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FP5

MODHT Résumé de rapport

Project ID: EVK4-CT-2001-00048
Financé au titre de: FP5-EESD
Pays: United Kingdom

Flavonoid and neoflavonoid dye identifications for historical tapestry samples

From the outcomes of 2 and 3 above, the PDA HPLC analysis of 245 yellow, orange and green historic tapestry yarns revealed weld and DGW in 115 samples of wool and 59 samples of silk. Weld was found to be the principle dye for wool as a single colour source and in combination with other dyes. Re-evaluation of the weld identification after the accelerated ageing study of weld and sawwort indicated that sawwort had not been used. By contrast, DGW was predominant as a dye for silk. Dye sources for the remaining 71 samples could not be identified for several reasons: limited sample size; unknown flavonoid profile; or simply because the yarn was undyed.

Logwood was identified in three black historical yarns and brazilwood in sixteen yarns by PDA HPLC using the marker compounds resulting from the acid hydolysis extraction of the neoflavonoids hematein and brasilein respectively. PDA HPLC analysis of the silk cores from nine historical metal threads revealed that young fustic was the dye of choice, used with and without weld and brazilwood.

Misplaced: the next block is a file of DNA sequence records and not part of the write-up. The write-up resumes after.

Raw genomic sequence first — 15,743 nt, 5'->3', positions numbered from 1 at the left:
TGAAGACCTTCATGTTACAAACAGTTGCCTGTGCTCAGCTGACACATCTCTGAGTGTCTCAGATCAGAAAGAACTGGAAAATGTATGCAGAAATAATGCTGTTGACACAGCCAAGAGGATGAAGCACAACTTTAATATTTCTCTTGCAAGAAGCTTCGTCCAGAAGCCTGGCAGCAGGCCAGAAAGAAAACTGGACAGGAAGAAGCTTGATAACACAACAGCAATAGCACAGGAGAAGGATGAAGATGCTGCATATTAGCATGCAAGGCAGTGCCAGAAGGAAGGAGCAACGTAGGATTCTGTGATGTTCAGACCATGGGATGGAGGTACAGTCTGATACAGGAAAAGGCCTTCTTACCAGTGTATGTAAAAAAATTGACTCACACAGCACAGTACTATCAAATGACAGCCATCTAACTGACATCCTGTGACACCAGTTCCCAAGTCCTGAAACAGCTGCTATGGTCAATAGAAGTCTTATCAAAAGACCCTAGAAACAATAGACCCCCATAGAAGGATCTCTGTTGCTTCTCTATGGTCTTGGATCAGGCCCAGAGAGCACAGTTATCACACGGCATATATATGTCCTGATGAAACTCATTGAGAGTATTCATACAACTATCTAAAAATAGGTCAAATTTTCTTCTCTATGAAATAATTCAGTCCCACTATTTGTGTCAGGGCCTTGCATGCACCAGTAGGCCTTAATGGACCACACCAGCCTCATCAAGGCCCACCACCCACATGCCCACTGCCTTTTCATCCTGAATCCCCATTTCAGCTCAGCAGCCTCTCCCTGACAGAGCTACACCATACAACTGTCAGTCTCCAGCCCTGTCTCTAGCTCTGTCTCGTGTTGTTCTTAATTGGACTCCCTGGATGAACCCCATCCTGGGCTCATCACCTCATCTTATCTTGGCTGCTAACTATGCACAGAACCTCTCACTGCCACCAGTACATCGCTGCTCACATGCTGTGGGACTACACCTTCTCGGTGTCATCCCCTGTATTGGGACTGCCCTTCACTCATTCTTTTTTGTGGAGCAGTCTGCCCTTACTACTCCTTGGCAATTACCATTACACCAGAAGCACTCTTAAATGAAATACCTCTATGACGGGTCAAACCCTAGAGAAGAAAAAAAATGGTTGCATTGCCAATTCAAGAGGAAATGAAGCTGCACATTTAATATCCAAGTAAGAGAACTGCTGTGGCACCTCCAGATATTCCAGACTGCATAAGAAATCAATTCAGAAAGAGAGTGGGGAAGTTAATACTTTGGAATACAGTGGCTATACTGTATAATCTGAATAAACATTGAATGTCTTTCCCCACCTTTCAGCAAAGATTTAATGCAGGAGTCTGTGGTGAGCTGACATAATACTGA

An important and necessary aspect of the project was re-evaluation of the historical sample results when new information emerged from parallel UoE research for minor dye component characterisation, and light ageing and analysis effects on the chemical compositions of the dyes.

Results from other workpackages (deliverables 9 and 11) indicate that the dyeing process for flavonoid yellow dye sources influences the strength properties of aged fibres. Because the dyeing process is typically dependent on the dye, accurate identification of the original source becomes an important aspect of tapestry damage assessment. Dye identification also relates to materials selection, e.g. choice of dye source, which are certain to reflect availability as well as regional and period preferences. The results for the well-dated and provenanced tapestries studied provide context, which is relevant not just for tapestries but a wider range of historical textiles.

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Anita QUYE, (Analytical Research Scientist)
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